I think the end of The Secret History works because I think it reflects how Richard was just so exhausted with the whole situation he just wanted to be over and done with the story. It reflected his disillusionment with his friends. He went into minute detail at the beginning when he was in awe of them, but when he was sick of them and what happened, it was "yadda yadda yadda". It felt more real to me because that's what happens when you tell an emotional story: you start off excited, but wear yourself out and get caught up in the sadness towards the end.

  6. #1071
    The Drama Queen of Pretentiousness! Ms. Shart O'Nay's Avatar
    Join Date
    Apr 2011
    Location
    Here. In My Head
    Posts
    927
    I think these are fair points, and I obviously concede that I'm in the minority for not enjoying the novel (only one person I've known who's also read the book felt similarly--everyone else gushed, which was why I picked it up--these are opinions I trust!). I do think the telling-rather-than-showing was done ineffectively, for me, primarily because it seemed, in short, to enable cardboard-cutout characterizations and to diminish the suspense of, well, what basically amounts to a murder mystery. For example:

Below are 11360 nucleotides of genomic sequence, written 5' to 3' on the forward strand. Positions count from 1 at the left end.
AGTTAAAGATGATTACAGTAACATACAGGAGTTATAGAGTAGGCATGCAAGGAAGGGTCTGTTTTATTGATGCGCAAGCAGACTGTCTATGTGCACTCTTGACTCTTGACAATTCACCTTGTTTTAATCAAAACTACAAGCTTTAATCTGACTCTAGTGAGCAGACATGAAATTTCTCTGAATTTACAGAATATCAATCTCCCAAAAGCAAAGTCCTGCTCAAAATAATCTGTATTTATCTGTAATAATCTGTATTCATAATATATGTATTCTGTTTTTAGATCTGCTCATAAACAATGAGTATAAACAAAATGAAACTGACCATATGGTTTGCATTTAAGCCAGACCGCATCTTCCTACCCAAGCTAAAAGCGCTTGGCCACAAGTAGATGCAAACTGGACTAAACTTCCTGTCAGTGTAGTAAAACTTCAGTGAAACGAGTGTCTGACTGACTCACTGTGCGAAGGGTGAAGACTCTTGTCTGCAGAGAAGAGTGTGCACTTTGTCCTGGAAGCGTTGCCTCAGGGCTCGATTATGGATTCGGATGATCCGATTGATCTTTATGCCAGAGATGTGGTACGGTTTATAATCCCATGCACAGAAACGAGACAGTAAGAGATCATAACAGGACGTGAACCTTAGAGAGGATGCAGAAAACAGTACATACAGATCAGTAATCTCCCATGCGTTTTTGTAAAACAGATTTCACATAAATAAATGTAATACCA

The Stranger's Child is fantastic so far. Only about 100 pages in, but I'm really enjoying the almost Victorian feel of it. Something like Forster there, or maybe Brideshead Revisited. A very different book to The Line of Beauty, though that's admittedly the only other Hollinghurst I've read.

  7. #1072
    fluid, affectionate, chaste, mature Mackerel's Avatar
    Join Date
    Jun 2010
    Posts
    1,201
    Just finished Game of Thrones - !!! ordering clash of kings now.

  8. #1073
    see a sea anemone devnull's Avatar
    Join Date
    Jun 2010
    Posts
    1,253
    Did you love it? (rhetorical question. Obviously you did if you're ordering book 2! Ahhhh, who are your favorites? Best scene? And